The 2017 corn and soybean harvest is quickly approaching, so we wanted to give some tax tips for contracting grain. A common tax strategy is to use deferred pay contracts.
A deferred pay contract is a contract in which you deliver grain to the elevator under a contract that calls for payment in the future. Using these deferred pay contracts gives the farmer flexibility when it comes time to do their taxes.
A deferred pay contract is an installment sale for tax purposes. Under installment sale rules, the income is reported when the cash is received. However, a farmer can elect out of installment sale rules and can record the income when the contract was made.
This allows for great flexibility and after the fact tax planning strategies. The choice to use the installment method or to elect out of the installment method can be made on a contract by contract basis.
So we suggest that farmers use multiple, smaller increment deferred pay contracts to allow for greater flexibility.
For example, a farmer sells 10,000 bushels of corn at $3 each for a total of $30,000 in 2017. Without a deferred pay contract the $30,000 of income would be reported in 2017 even if the money was received in 2018, under the constructive receipt rules. This means that you had a right to the money in 2017, you just chose not to get the money until 2018. This would be income that is required to be reported on the 2017 tax return.
However, assume that the farmer sold the same $30,000 of corn in 2017, but on a deferred pay contract that stated the money could not be paid until 2018. In this situation, the farmer has the choice to either pick up the $30,000 of income on the 2017 or 2018 tax return, giving the farmer greater flexibility to control the income.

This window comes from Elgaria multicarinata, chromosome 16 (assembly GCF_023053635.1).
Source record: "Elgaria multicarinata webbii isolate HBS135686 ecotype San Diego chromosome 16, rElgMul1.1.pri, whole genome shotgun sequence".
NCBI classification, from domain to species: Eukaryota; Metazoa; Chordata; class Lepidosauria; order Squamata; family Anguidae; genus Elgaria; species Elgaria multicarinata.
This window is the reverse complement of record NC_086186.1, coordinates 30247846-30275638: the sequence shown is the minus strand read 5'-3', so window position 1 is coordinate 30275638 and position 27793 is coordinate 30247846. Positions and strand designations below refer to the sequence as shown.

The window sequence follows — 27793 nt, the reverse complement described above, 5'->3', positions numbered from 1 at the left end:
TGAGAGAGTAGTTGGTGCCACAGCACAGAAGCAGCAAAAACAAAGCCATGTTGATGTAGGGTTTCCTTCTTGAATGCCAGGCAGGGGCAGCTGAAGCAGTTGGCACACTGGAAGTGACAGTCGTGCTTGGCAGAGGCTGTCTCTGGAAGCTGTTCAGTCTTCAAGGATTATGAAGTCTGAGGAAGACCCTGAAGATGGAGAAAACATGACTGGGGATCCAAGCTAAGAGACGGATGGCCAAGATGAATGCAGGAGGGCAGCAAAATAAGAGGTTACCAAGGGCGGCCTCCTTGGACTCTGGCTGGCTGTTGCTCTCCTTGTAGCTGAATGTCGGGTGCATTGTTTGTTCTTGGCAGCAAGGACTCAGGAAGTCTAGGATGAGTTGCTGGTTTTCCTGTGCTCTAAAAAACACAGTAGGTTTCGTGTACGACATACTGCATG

If the farmer had the same $30,000 of corn a common strategy would be to break the contract up into smaller increments for even greater options. The farmer could set up two deferred pay contracts, one for $20,000 and one for $10,000. This gives the farmer the option to report either $0, $10,000, $20,000 or $30,000 of this income in 2017. This allows you to be able to more closely control your income between the years.
The decision to claim the income in 2017 or 2018 doesn’t have to be made until the tax return is filed, giving you plenty of time to strategize and determine what is best for your situation. A key thing to remember, if you receive the cash in 2018 but decide to pick up the income in 2017, make sure to adjust your accounting records so that the income doesn’t get reported in both years.
Amanda Schneider is a licensed Missouri CPA and an active farmer. She works closely with clients across the Midwest in the areas of individual and corporate tax, as well as auditing and accounting, with an emphasis on the agricultural industry. Amanda lives with her son and her husband in Corder, Mo., and is a manager in the Marshall office of Wilson Toellner, CPA.